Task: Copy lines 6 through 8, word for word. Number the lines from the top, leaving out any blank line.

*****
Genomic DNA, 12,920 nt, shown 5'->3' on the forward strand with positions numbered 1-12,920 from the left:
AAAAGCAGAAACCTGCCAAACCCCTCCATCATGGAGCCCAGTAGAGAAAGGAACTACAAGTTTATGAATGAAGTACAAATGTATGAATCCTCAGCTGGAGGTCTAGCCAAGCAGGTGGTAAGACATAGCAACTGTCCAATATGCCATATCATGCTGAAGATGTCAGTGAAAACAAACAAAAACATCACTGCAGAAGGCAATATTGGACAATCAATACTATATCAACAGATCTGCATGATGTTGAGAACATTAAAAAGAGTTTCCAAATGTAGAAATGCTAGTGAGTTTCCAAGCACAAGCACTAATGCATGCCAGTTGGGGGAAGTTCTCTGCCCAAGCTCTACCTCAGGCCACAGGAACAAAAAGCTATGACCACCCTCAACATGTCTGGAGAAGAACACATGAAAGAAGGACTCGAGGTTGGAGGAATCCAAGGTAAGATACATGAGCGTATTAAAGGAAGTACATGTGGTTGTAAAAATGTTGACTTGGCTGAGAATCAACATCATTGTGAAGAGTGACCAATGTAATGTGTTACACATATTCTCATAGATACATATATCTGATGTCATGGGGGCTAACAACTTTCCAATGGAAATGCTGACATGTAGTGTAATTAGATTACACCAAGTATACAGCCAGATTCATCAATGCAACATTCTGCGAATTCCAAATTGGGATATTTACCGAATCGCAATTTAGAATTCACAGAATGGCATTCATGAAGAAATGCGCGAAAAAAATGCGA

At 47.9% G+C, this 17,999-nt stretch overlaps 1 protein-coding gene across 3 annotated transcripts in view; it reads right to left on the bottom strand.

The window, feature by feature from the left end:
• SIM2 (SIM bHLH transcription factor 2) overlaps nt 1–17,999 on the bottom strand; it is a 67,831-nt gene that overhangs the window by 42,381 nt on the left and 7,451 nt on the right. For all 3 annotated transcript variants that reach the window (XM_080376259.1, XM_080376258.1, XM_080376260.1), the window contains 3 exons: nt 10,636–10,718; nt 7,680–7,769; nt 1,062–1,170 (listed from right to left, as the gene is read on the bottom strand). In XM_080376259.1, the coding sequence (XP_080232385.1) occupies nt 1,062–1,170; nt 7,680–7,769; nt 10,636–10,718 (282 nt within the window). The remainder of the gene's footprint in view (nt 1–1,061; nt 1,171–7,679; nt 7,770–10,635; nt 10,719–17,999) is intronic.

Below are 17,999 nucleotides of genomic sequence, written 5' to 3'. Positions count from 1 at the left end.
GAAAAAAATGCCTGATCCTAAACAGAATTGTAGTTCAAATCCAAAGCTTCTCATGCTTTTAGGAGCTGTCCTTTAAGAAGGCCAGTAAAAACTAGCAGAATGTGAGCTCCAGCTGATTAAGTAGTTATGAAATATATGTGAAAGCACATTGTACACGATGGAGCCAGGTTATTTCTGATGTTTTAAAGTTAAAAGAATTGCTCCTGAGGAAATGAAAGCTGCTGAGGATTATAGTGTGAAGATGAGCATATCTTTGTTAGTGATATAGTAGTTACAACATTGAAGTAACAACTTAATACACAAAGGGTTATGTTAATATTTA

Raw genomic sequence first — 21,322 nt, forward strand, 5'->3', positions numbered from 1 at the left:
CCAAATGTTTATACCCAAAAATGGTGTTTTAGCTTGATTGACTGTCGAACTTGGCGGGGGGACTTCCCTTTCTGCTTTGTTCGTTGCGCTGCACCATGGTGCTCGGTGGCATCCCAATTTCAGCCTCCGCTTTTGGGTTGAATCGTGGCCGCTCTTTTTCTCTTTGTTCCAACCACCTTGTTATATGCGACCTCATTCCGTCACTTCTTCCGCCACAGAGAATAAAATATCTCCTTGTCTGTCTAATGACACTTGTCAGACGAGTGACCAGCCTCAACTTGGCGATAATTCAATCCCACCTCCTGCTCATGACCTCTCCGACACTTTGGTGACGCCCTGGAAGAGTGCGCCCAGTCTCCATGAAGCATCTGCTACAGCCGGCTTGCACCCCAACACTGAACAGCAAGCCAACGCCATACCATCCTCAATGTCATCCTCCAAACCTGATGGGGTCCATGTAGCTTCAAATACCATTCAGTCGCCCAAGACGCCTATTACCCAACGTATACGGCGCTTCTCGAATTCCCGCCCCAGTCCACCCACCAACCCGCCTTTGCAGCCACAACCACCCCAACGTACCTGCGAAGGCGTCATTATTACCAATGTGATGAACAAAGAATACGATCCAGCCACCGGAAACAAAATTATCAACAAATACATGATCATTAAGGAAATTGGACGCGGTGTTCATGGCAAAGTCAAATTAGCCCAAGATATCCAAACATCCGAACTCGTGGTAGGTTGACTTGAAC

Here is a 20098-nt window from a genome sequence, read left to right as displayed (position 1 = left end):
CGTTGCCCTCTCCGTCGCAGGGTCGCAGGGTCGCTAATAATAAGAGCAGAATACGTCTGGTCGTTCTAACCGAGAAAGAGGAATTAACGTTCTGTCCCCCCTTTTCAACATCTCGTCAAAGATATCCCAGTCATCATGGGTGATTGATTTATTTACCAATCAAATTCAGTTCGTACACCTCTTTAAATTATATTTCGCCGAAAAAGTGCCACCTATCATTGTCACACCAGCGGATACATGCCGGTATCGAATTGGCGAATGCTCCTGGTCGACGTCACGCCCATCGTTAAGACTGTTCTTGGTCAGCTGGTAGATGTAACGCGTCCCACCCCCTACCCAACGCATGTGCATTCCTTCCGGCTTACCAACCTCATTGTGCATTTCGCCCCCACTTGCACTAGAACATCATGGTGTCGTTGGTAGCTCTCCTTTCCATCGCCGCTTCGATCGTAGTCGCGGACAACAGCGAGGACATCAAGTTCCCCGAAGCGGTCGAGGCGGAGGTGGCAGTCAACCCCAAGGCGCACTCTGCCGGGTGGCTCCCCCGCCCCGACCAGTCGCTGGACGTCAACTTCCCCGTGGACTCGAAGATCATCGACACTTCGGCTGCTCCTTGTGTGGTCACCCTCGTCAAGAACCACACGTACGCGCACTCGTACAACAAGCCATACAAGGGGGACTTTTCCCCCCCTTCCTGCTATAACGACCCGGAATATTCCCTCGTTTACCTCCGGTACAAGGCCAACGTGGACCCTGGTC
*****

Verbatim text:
Below are 17,999 nucleotides of genomic sequence, written 5' to 3'. Positions count from 1 at the left end.
GAAAAAAATGCCTGATCCTAAACAGAATTGTAGTTCAAATCCAAAGCTTCTCATGCTTTTAGGAGCTGTCCTTTAAGAAGGCCAGTAAAAACTAGCAGAATGTGAGCTCCAGCTGATTAAGTAGTTATGAAATATATGTGAAAGCACATTGTACACGATGGAGCCAGGTTATTTCTGATGTTTTAAAGTTAAAAGAATTGCTCCTGAGGAAATGAAAGCTGCTGAGGATTATAGTGTGAAGATGAGCATATCTTTGTTAGTGATATAGTAGTTACAACATTGAAGTAACAACTTAATACACAAAGGGTTATGTTAATATTTA

Raw genomic sequence first — 21,322 nt, forward strand, 5'->3', positions numbered from 1 at the left: